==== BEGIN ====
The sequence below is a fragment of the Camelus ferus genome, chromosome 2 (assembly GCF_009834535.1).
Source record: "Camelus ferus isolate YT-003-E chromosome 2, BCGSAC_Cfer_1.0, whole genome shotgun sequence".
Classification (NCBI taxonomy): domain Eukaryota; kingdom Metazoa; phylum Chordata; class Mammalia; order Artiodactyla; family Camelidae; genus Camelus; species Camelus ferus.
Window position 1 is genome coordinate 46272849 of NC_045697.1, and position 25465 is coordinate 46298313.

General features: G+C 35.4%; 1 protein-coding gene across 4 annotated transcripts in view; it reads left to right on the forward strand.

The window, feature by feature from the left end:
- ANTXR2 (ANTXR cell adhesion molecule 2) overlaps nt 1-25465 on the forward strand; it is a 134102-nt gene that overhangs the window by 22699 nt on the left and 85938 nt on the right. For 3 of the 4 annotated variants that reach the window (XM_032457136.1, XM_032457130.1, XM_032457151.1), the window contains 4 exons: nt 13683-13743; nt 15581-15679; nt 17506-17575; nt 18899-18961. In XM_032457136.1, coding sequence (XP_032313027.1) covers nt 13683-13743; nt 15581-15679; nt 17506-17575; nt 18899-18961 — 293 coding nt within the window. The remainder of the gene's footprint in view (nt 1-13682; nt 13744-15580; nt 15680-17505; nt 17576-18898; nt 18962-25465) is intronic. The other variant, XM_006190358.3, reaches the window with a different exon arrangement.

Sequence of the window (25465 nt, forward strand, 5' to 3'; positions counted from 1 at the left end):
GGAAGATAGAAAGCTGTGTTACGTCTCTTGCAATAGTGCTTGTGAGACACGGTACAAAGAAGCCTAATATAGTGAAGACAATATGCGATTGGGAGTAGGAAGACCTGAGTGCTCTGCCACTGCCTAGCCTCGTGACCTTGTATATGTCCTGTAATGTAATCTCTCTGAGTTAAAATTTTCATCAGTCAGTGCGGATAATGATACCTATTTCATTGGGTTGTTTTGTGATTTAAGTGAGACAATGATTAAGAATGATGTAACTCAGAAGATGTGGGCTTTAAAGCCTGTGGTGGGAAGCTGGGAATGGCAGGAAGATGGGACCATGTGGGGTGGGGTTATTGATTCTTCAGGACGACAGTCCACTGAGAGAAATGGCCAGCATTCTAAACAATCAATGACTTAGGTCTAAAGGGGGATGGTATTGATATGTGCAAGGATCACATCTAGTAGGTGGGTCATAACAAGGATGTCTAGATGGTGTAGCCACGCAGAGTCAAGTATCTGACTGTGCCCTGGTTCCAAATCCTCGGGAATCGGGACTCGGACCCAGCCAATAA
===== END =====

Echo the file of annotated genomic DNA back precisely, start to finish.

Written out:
The sequence below is a fragment of the Camelus ferus genome, chromosome 2 (assembly GCF_009834535.1).
Source record: "Camelus ferus isolate YT-003-E chromosome 2, BCGSAC_Cfer_1.0, whole genome shotgun sequence".
Classification (NCBI taxonomy): domain Eukaryota; kingdom Metazoa; phylum Chordata; class Mammalia; order Artiodactyla; family Camelidae; genus Camelus; species Camelus ferus.
Window position 1 is genome coordinate 46272849 of NC_045697.1, and position 25465 is coordinate 46298313.

General features: G+C 35.4%; 1 protein-coding gene across 4 annotated transcripts in view; it reads left to right on the forward strand.

The window, feature by feature from the left end:
- ANTXR2 (ANTXR cell adhesion molecule 2) overlaps nt 1-25465 on the forward strand; it is a 134102-nt gene that overhangs the window by 22699 nt on the left and 85938 nt on the right. For 3 of the 4 annotated variants that reach the window (XM_032457136.1, XM_032457130.1, XM_032457151.1), the window contains 4 exons: nt 13683-13743; nt 15581-15679; nt 17506-17575; nt 18899-18961. In XM_032457136.1, coding sequence (XP_032313027.1) covers nt 13683-13743; nt 15581-15679; nt 17506-17575; nt 18899-18961 — 293 coding nt within the window. The remainder of the gene's footprint in view (nt 1-13682; nt 13744-15580; nt 15680-17505; nt 17576-18898; nt 18962-25465) is intronic. The other variant, XM_006190358.3, reaches the window with a different exon arrangement.

Sequence of the window (25465 nt, forward strand, 5' to 3'; positions counted from 1 at the left end):
GGAAGATAGAAAGCTGTGTTACGTCTCTTGCAATAGTGCTTGTGAGACACGGTACAAAGAAGCCTAATATAGTGAAGACAATATGCGATTGGGAGTAGGAAGACCTGAGTGCTCTGCCACTGCCTAGCCTCGTGACCTTGTATATGTCCTGTAATGTAATCTCTCTGAGTTAAAATTTTCATCAGTCAGTGCGGATAATGATACCTATTTCATTGGGTTGTTTTGTGATTTAAGTGAGACAATGATTAAGAATGATGTAACTCAGAAGATGTGGGCTTTAAAGCCTGTGGTGGGAAGCTGGGAATGGCAGGAAGATGGGACCATGTGGGGTGGGGTTATTGATTCTTCAGGACGACAGTCCACTGAGAGAAATGGCCAGCATTCTAAACAATCAATGACTTAGGTCTAAAGGGGGATGGTATTGATATGTGCAAGGATCACATCTAGTAGGTGGGTCATAACAAGGATGTCTAGATGGTGTAGCCACGCAGAGTCAAGTATCTGACTGTGCCCTGGTTCCAAATCCTCGGGAATCGGGACTCGGACCCAGCCAATAA